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the-universe-in-100-key-discoveries-by-giles-sparrowThe Universe in 100 Key Discoveries, Giles Sparrow (Quercus 2012)

Possibly the best book I’ve ever read on astronomy: text and images complement each other perfectly. Even the solidness of the book was right. It’s a heavy book about heavy ideas, from the beginning of the universe to its possible endings, with everything astronomical in between.

And everything is astronomical, if it’s looked at right. The elements vital for life were cooked in stars before being blasted out by supernovae. We are star-stuff that has the unique privilege – so far as we know – of being able to understand stars.

Or trying to. This book was first published in 2012, so it’s inevitably out of date, but many of the mysteries it describes are still there. And when mysteries are solved, they sometimes create new ones. Even the behaviour and composition of a celestial body as close as the Moon is still impossible for us to explain. But sometimes it’s easier at a distance: the interior of the earth can harder to study than galaxies millions of light years away, as I pointed out in “Heart of the Mother”.

In every case, however, understanding depends on mathematics. Astronomers have been building models of the heavens with shapes and numbers for millennia, but the models had to wait for two things to really become powerful: first, the invention of the telescope; second, the development of modern chemistry and physics. Whether or not there is life out there, celestial light is full of messages about the composition and movement of the stars and other bodies that generate it.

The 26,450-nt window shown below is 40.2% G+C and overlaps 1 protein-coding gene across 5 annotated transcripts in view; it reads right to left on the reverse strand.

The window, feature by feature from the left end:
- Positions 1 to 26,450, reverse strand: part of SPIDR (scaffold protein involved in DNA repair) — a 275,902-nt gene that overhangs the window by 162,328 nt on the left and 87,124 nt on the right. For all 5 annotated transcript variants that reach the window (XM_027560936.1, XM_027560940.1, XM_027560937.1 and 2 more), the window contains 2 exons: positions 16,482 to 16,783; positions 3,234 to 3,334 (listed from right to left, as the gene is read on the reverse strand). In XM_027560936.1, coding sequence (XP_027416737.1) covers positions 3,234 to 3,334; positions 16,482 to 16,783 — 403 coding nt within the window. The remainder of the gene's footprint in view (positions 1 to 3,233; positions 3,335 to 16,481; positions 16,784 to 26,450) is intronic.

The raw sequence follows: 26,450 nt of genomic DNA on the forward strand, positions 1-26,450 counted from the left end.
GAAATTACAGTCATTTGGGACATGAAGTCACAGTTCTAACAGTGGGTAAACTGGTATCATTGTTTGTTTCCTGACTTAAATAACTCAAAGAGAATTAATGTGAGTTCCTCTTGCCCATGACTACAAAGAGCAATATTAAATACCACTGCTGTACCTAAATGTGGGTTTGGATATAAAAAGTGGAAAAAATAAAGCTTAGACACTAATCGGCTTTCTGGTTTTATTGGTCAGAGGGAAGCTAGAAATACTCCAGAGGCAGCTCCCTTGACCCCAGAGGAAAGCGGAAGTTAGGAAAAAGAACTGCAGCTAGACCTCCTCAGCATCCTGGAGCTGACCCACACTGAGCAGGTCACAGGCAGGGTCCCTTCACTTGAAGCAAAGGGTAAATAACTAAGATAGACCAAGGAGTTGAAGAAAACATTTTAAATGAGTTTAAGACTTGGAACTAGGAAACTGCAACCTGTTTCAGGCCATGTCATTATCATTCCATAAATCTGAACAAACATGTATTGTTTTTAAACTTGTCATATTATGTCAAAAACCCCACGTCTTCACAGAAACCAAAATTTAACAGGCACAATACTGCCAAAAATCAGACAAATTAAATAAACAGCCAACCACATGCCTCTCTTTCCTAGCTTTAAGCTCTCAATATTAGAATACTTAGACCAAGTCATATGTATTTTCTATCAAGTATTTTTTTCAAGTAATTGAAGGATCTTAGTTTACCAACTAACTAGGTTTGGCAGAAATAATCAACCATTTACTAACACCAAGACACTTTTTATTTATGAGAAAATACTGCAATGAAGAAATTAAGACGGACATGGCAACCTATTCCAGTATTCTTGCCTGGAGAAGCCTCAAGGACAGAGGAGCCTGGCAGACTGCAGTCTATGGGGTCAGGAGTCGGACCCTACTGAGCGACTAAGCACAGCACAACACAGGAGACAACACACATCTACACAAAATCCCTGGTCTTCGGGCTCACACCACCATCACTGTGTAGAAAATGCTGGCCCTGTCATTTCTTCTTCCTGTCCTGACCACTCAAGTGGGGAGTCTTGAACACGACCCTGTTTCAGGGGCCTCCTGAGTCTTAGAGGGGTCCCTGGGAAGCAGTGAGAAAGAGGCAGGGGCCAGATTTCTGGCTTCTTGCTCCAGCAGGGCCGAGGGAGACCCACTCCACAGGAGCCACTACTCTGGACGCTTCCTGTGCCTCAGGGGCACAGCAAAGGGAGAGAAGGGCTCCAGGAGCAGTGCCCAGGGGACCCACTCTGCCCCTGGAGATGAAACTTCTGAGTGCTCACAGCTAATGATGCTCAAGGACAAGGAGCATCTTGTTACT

But visible light is only a small part of the electromagnetic spectrum and modern astronomy probes the universe at wavelengths far above and below it. The more data astronomers can gather, the more they can test the mathematical models they’ve built of the heavens. The best models make the most detailed predictions, inviting their own destruction by ugly facts. But when predictions fail, it sometimes means that the observations are faulty, not the models. Cosmological models predicted much more matter in the universe than we can see. Is the gap accounted for by so-called “dark matter”, which “simply doesn’t interact with light or other electromagnetic radiations at all”? (ch. 98, “Dark Matter”, pg. 396)

Dark matter is a strange concept; so is dark energy. Astronomy may get stranger still, but the cover of this book is a reminder that human beings inhabit two kinds of universe. One is the universe out there: matter and radiation, moons, planets, stars, galaxies, supernovae. The other is the universe in here, behind the eyes, between the ears and above the tongue. The cover of this book offers a vivid contrast between the swirling complexity and colour of a star-field and the sans-serif font of the title and author’s name. But the contrast is ironic too. The stars look complex and the font looks simple, but language is actually far more complex and difficult to understand than stars.

Consciousness may be far more complex still. In the end, is the value of science that it expands consciousness, offering new physical and mental sensations of discovery and understanding? The powerful and beautiful images and ideas in this book could only have been generated by science, because the universe is more inventive than we are. But without consciousness, the universe might as well not exist. Without language, we’d never be able to try and understand it. Then again, the universe seems to have invented language and consciousness too.

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